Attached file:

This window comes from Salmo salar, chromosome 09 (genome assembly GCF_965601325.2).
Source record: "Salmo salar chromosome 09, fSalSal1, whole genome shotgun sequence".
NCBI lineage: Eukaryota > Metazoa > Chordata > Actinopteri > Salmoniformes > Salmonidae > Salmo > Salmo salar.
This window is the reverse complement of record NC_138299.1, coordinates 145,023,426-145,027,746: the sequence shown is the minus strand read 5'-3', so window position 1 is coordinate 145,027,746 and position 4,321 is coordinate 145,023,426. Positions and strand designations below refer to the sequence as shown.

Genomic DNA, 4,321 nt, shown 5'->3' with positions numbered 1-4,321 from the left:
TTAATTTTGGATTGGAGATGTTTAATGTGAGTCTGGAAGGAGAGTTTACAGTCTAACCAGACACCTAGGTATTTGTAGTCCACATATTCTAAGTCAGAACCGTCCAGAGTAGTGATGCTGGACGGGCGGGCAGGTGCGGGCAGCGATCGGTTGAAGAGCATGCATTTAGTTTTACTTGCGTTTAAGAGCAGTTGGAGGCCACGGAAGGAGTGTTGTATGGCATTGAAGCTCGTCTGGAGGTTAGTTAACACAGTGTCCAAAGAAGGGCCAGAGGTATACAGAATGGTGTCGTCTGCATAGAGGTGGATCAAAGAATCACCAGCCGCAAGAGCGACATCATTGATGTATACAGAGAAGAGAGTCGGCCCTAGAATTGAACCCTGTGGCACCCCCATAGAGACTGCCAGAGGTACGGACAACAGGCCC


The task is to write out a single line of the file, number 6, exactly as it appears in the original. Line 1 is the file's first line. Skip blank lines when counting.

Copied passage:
TTAATTTTGGATTGGAGATGTTTAATGTGAGTCTGGAAGGAGAGTTTACAGTCTAACCAGACACCTAGGTATTTGTAGTCCACATATTCTAAGTCAGAACCGTCCAGAGTAGTGATGCTGGACGGGCGGGCAGGTGCGGGCAGCGATCGGTTGAAGAGCATGCATTTAGTTTTACTTGCGTTTAAGAGCAGTTGGAGGCCACGGAAGGAGTGTTGTATGGCATTGAAGCTCGTCTGGAGGTTAGTTAACACAGTGTCCAAAGAAGGGCCAGAGGTATACAGAATGGTGTCGTCTGCATAGAGGTGGATCAAAGAATCACCAGCCGCAAGAGCGACATCATTGATGTATACAGAGAAGAGAGTCGGCCCTAGAATTGAACCCTGTGGCACCCCCATAGAGACTGCCAGAGGTACGGACAACAGGCCC